ELECTRICAL

An Apprenticeship is a mixture of work based and college training; you’ll earn money while you learn a trade. All of our Apprenticeships are industry approved to ensure you gain the skills you will need throughout a sustained career. The Electrical Installation apprenticeship scheme will qualify you as a professional Electrician as well as giving you the option to gain further industry recognised qualifications as well as membership of professional bodies such as the JIB. On Site provides all apprentices with personal protective equipment and a tool kit before you get started.

Electrical installation & maintenance is a skilled trade which requires 3-4 years of training. Electricians inspect, test and install wiring systems and equipment to approved standards. They need a full understanding of the maths and science involved as well as the day to day practical skills of the trade. The type of work they do depends on their specialist training and experience; it could involve work indoors in a customer’s house, in a factory, office or workshop, or outdoors on a building site. Typical tasks could include running cables, wiring switches and consumer units to working on larger commercial equipment. An Electrician will be practical and enjoy working with their hands but also methodical and ready to solve problems as they occur.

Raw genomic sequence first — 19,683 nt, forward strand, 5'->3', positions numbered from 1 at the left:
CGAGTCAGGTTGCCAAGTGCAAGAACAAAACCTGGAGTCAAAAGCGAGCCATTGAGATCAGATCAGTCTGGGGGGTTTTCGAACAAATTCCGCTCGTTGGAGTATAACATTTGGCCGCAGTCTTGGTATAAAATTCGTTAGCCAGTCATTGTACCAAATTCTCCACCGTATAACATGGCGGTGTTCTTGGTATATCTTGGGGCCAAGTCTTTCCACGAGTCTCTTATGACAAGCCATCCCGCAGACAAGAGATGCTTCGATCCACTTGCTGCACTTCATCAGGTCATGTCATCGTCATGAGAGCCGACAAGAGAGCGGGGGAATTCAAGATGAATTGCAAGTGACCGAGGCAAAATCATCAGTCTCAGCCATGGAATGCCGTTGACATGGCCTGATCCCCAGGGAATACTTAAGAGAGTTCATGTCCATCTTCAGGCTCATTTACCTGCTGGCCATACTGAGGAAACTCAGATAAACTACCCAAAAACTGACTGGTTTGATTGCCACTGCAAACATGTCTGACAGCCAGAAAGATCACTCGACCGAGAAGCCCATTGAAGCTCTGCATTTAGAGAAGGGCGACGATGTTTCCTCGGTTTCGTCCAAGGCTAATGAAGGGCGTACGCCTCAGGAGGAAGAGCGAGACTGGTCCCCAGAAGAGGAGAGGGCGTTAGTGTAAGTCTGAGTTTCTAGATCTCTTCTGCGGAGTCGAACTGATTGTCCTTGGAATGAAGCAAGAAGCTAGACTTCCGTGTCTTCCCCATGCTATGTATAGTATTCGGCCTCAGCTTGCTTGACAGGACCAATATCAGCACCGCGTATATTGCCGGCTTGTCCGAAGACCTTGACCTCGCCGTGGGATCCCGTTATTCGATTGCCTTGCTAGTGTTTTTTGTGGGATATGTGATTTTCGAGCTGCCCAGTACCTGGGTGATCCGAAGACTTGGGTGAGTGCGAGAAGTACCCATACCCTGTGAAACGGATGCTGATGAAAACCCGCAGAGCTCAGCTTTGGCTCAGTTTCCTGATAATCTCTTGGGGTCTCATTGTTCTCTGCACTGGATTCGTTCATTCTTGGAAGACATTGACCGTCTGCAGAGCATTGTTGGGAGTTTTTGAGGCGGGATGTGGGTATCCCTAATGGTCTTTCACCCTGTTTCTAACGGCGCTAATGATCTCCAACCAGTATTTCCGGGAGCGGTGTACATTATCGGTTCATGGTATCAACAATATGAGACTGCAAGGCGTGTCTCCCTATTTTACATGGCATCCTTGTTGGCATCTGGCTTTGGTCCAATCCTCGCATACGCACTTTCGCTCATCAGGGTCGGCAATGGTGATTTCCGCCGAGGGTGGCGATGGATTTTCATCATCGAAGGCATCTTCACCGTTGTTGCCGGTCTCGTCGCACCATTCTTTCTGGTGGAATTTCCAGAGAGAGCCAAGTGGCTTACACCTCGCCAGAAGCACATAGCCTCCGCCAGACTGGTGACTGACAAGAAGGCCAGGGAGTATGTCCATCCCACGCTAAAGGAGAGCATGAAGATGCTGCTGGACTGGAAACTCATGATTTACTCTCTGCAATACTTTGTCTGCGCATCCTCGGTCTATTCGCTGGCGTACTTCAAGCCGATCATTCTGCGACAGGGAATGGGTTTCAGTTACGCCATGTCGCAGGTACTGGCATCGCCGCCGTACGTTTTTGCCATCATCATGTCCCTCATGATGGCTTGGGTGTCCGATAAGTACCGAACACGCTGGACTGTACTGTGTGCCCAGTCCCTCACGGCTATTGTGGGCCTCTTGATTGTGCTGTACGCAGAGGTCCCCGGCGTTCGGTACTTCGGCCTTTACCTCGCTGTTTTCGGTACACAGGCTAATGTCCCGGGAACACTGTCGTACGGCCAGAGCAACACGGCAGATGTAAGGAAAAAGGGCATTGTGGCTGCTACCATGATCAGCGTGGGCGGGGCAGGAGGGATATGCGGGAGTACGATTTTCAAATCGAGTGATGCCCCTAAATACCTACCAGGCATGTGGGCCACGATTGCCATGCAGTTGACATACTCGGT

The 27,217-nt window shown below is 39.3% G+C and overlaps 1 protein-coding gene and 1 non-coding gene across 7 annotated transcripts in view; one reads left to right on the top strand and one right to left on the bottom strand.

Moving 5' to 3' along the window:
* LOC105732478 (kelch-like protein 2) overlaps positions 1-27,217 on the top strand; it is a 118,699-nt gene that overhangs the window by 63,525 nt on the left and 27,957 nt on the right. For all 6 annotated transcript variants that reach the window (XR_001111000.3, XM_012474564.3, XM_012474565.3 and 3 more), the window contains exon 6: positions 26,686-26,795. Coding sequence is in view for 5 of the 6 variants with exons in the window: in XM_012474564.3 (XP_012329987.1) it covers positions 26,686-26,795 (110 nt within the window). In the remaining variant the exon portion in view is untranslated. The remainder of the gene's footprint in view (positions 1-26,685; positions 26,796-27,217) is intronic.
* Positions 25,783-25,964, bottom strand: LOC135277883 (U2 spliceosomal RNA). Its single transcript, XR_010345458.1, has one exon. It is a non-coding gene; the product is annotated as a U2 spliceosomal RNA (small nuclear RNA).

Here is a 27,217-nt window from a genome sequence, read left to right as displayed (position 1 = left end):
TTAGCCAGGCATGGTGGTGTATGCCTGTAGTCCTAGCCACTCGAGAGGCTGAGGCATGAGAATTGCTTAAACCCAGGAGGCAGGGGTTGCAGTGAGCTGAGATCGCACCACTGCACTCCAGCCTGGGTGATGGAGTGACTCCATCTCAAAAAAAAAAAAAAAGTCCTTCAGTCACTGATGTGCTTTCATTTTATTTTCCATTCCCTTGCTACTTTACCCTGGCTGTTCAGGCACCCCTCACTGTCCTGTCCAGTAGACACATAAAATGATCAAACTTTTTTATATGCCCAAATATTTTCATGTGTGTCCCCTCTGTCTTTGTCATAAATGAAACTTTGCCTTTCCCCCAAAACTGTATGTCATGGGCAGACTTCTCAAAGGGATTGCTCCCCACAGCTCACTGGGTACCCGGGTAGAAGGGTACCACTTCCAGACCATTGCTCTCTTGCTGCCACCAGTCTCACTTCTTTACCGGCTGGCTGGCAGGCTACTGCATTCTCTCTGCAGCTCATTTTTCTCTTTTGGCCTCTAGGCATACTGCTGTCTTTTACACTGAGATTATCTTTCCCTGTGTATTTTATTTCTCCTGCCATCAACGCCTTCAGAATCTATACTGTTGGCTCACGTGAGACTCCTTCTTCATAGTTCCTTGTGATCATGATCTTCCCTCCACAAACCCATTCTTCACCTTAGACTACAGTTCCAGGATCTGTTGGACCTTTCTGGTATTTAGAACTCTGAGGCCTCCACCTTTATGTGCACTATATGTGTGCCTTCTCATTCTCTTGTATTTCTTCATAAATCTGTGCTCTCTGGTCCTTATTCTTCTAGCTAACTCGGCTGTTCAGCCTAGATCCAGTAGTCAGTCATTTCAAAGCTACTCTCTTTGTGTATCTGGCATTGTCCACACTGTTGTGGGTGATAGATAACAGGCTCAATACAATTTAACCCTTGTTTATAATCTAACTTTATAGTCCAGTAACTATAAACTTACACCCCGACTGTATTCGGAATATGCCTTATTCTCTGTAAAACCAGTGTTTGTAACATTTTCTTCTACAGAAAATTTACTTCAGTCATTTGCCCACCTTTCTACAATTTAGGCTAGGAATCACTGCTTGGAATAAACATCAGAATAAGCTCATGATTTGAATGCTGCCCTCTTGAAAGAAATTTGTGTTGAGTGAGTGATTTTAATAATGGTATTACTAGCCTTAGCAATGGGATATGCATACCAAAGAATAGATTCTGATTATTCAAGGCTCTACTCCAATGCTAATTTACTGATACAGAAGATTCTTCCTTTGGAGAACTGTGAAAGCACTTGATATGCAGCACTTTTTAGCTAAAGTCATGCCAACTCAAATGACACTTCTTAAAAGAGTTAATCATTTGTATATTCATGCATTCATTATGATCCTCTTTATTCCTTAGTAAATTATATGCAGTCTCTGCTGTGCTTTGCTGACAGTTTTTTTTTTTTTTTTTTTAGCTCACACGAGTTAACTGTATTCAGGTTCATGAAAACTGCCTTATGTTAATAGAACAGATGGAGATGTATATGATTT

Responsibilities

Depending on the size and nature of the projects, electricians will be responsible for any of the following:

  • Assessing plans to work out where wiring and plug sockets will need to be fitted.
  • Installing initial wires along the ceilings, walls and floors – this is known as the ‘first fix.’
  • Fitting fuse boxes, earth terminals and circuit breakers
  • Mounting back boxes on walls for the points and sockets
  • Connecting initial wiring to sockets, switches, light fittings, power supplies, computer networks and appliances – this is known as the ‘second fix.’
  • Installing alarms and security systems
  • Testing wiring and electric equipment for faults
  • Fixing faults that come to light through testing – this is known as ‘remedial repair work.’
  • Installing telecommunications networks
  • Laying cabling (particularly in offices) to connect computers and other equipment to power supplies.